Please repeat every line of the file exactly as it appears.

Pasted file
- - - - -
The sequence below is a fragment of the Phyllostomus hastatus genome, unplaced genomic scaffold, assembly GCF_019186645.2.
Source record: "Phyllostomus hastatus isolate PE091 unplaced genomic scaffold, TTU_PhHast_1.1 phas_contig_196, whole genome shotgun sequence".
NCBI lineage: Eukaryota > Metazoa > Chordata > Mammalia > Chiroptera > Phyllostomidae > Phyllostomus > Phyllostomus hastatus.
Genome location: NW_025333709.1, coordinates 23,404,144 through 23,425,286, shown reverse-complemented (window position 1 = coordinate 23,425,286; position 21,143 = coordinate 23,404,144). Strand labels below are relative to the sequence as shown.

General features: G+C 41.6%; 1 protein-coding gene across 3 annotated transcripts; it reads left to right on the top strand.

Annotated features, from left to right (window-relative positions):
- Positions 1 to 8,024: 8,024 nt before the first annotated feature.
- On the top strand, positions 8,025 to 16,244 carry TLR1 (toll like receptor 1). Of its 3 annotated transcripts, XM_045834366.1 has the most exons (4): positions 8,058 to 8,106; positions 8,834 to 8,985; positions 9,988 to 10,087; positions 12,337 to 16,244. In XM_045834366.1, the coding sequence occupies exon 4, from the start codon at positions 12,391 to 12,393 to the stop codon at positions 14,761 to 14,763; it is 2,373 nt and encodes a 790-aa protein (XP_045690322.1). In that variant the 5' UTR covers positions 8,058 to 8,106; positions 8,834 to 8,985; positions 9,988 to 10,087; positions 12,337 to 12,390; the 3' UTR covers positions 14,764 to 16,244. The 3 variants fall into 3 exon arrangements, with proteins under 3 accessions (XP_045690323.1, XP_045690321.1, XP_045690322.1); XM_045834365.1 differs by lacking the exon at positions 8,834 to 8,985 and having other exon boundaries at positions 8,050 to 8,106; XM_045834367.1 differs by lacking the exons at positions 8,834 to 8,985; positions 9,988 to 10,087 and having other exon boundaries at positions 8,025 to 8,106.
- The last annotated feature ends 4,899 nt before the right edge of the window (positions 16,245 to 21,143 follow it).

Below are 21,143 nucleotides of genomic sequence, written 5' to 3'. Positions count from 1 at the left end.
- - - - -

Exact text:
The sequence below is a fragment of the Phyllostomus hastatus genome, unplaced genomic scaffold, assembly GCF_019186645.2.
Source record: "Phyllostomus hastatus isolate PE091 unplaced genomic scaffold, TTU_PhHast_1.1 phas_contig_196, whole genome shotgun sequence".
NCBI lineage: Eukaryota > Metazoa > Chordata > Mammalia > Chiroptera > Phyllostomidae > Phyllostomus > Phyllostomus hastatus.
Genome location: NW_025333709.1, coordinates 23,404,144 through 23,425,286, shown reverse-complemented (window position 1 = coordinate 23,425,286; position 21,143 = coordinate 23,404,144). Strand labels below are relative to the sequence as shown.

General features: G+C 41.6%; 1 protein-coding gene across 3 annotated transcripts; it reads left to right on the top strand.

Annotated features, from left to right (window-relative positions):
- Positions 1 to 8,024: 8,024 nt before the first annotated feature.
- On the top strand, positions 8,025 to 16,244 carry TLR1 (toll like receptor 1). Of its 3 annotated transcripts, XM_045834366.1 has the most exons (4): positions 8,058 to 8,106; positions 8,834 to 8,985; positions 9,988 to 10,087; positions 12,337 to 16,244. In XM_045834366.1, the coding sequence occupies exon 4, from the start codon at positions 12,391 to 12,393 to the stop codon at positions 14,761 to 14,763; it is 2,373 nt and encodes a 790-aa protein (XP_045690322.1). In that variant the 5' UTR covers positions 8,058 to 8,106; positions 8,834 to 8,985; positions 9,988 to 10,087; positions 12,337 to 12,390; the 3' UTR covers positions 14,764 to 16,244. The 3 variants fall into 3 exon arrangements, with proteins under 3 accessions (XP_045690323.1, XP_045690321.1, XP_045690322.1); XM_045834365.1 differs by lacking the exon at positions 8,834 to 8,985 and having other exon boundaries at positions 8,050 to 8,106; XM_045834367.1 differs by lacking the exons at positions 8,834 to 8,985; positions 9,988 to 10,087 and having other exon boundaries at positions 8,025 to 8,106.
- The last annotated feature ends 4,899 nt before the right edge of the window (positions 16,245 to 21,143 follow it).

Below are 21,143 nucleotides of genomic sequence, written 5' to 3'. Positions count from 1 at the left end.